Judicial District of Hartford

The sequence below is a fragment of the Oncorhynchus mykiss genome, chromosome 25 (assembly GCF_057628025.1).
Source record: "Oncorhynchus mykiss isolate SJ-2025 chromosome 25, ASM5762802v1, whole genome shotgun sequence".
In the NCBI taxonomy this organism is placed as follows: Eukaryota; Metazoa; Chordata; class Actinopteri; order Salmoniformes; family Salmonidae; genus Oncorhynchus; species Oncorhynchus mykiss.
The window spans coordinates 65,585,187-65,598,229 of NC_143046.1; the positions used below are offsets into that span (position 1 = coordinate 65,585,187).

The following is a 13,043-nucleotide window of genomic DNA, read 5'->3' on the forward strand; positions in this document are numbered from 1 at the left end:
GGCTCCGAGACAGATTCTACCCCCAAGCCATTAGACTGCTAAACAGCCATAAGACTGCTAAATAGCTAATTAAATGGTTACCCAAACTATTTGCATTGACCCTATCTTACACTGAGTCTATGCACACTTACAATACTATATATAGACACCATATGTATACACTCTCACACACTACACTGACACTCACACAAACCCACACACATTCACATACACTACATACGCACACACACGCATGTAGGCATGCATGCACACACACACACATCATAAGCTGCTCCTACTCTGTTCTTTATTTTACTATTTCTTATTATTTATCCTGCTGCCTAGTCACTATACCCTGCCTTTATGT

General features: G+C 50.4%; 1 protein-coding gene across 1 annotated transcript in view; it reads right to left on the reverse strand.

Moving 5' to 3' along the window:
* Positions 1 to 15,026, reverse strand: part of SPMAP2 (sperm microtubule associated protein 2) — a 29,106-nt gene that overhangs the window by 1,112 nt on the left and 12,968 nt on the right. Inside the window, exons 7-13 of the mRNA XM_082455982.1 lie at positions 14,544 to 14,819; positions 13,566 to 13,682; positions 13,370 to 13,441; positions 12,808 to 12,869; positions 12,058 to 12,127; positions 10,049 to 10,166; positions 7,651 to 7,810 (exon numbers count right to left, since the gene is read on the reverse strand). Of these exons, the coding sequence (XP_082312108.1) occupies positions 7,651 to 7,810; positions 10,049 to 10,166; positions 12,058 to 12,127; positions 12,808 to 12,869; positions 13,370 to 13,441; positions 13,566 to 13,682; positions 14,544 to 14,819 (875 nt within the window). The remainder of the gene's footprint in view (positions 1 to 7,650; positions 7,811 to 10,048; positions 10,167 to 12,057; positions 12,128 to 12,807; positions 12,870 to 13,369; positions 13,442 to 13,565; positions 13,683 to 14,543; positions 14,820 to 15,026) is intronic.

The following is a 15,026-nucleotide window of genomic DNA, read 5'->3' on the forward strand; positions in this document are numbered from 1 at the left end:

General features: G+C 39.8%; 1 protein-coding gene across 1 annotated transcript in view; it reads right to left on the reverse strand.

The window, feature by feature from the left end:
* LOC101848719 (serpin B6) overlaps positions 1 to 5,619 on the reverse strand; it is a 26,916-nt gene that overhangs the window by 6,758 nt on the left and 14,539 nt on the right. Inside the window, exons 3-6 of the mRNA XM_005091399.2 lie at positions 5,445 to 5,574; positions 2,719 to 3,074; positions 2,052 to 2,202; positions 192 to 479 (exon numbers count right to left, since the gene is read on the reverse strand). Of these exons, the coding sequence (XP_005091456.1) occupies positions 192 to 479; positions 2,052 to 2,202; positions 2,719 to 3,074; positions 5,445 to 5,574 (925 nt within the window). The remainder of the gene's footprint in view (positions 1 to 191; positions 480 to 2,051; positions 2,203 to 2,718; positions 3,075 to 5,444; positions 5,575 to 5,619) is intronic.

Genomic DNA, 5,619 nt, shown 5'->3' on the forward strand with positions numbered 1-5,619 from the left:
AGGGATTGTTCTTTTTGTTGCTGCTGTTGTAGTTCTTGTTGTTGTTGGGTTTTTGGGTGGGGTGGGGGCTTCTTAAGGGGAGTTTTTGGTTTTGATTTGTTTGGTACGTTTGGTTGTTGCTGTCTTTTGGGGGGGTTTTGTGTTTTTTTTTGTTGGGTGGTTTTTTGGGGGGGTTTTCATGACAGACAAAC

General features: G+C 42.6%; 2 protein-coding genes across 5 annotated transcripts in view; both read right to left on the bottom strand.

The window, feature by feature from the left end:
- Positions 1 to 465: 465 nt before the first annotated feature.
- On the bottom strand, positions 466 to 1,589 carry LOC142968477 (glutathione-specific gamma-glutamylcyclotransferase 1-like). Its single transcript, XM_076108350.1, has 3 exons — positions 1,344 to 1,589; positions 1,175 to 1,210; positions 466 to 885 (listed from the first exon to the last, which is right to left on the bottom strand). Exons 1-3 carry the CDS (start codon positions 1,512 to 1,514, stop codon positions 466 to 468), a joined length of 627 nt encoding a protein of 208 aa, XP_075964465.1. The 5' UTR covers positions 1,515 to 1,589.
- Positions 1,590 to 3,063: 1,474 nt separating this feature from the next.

OSHA; Volunteer Fire Companies; Political Subdivisions; Whether Trial Court Lacked Subject Matter Jurisdiction to Issue a Warrant of Inspection Against Defendant Under OSHA on the Ground that Defendant was not a "Political Subdivision" Within the Meaning of OSHA.  Pursuant to General Statutes § 31-374 (a) of the state Occupational Safety and Health Act (OSHA), the plaintiff labor commissioner filed an application for a warrant to inspect the firehouse of the defendant volunteer fire company of Goshen, alleging, among other things, that there was probable cause to believe that a hazard to safety or health existed within the firehouse.  The defendant filed a motion to dismiss the application, arguing that § 31-374 (a) did not apply to it because it was not an employer within the meaning of OSHA, which, under General Statutes § 31-367 (d), defines "employer" as "the state and any political subdivision thereof."  The defendant maintained that although the term "political subdivision" is not defined within OSHA itself, its meaning could be gleaned from other statutes, namely, General Statutes §§ 7-195, 28-1 and 33-1002, and that under those statutes, the defendant could not be considered to be a "political subdivision."  The trial court agreed with the defendant and granted its motion to dismiss.  In so ruling, the court determined that pursuant to §§ 7-195, 28-1 and 33-1002, as well as article ten, § 1, of the Connecticut constitution, the term "political subdivision" refers to local units of government such as cities, towns or boroughs.  It went on to conclude that the defendant was not a "political subdivision" because it was not a local unit of government, but was instead an independent corporation that contracted its services to the town of Goshen.  In further support of this conclusion, the court emphasized that the defendant was not created by the state and had no power to levy taxes or issue bonds.  The court also rejected the plaintiff's claim that the term "political subdivision" under § 31-367 (d) is the functional equivalent of the term "public agency" as defined in General Statutes § 1-200 (1) (A) of the Freedom of Information Act (FOIA).  In doing so, the court reasoned that although the definition of "public agency" contained in the FOIA includes "political subdivisions," the two terms are not interchangeable.  The court added that the legislature specifically chose not to broaden the scope of the definition of "employer" to include any "political agency" although it could have easily done so.  Based upon the foregoing, the court decided that the defendant did not come within the scope of § 31-374 (a) and that it therefore lacked subject matter jurisdiction to issue a warrant of inspection under that statute.  In this appeal, the Supreme Court will determine whether the trial court properly granted the defendant's motion to dismiss.